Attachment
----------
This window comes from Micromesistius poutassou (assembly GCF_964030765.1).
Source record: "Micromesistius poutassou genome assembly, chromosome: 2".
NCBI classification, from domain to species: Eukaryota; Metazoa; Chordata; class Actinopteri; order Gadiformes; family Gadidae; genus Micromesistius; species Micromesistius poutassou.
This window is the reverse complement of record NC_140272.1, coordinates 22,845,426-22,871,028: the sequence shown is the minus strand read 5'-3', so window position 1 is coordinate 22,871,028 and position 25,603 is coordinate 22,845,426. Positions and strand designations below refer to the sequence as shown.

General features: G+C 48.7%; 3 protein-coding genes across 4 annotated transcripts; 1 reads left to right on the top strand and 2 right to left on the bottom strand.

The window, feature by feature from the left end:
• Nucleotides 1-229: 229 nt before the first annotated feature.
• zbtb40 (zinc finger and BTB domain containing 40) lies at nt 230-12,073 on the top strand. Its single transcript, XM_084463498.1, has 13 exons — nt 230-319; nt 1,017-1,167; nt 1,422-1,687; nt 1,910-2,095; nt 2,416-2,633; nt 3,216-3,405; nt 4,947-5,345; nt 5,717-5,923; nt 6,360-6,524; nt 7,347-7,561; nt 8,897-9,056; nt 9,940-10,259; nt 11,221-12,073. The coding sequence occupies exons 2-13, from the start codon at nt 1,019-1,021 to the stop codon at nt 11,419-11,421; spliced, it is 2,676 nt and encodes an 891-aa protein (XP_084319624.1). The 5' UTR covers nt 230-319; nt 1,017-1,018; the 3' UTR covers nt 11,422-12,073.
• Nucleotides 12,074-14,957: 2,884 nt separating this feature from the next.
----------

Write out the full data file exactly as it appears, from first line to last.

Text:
This window comes from Micromesistius poutassou (assembly GCF_964030765.1).
Source record: "Micromesistius poutassou genome assembly, chromosome: 2".
NCBI classification, from domain to species: Eukaryota; Metazoa; Chordata; class Actinopteri; order Gadiformes; family Gadidae; genus Micromesistius; species Micromesistius poutassou.
This window is the reverse complement of record NC_140272.1, coordinates 22,845,426-22,871,028: the sequence shown is the minus strand read 5'-3', so window position 1 is coordinate 22,871,028 and position 25,603 is coordinate 22,845,426. Positions and strand designations below refer to the sequence as shown.

General features: G+C 48.7%; 3 protein-coding genes across 4 annotated transcripts; 1 reads left to right on the top strand and 2 right to left on the bottom strand.

The window, feature by feature from the left end:
• Nucleotides 1-229: 229 nt before the first annotated feature.
• zbtb40 (zinc finger and BTB domain containing 40) lies at nt 230-12,073 on the top strand. Its single transcript, XM_084463498.1, has 13 exons — nt 230-319; nt 1,017-1,167; nt 1,422-1,687; nt 1,910-2,095; nt 2,416-2,633; nt 3,216-3,405; nt 4,947-5,345; nt 5,717-5,923; nt 6,360-6,524; nt 7,347-7,561; nt 8,897-9,056; nt 9,940-10,259; nt 11,221-12,073. The coding sequence occupies exons 2-13, from the start codon at nt 1,019-1,021 to the stop codon at nt 11,419-11,421; spliced, it is 2,676 nt and encodes an 891-aa protein (XP_084319624.1). The 5' UTR covers nt 230-319; nt 1,017-1,018; the 3' UTR covers nt 11,422-12,073.
• Nucleotides 12,074-14,957: 2,884 nt separating this feature from the next.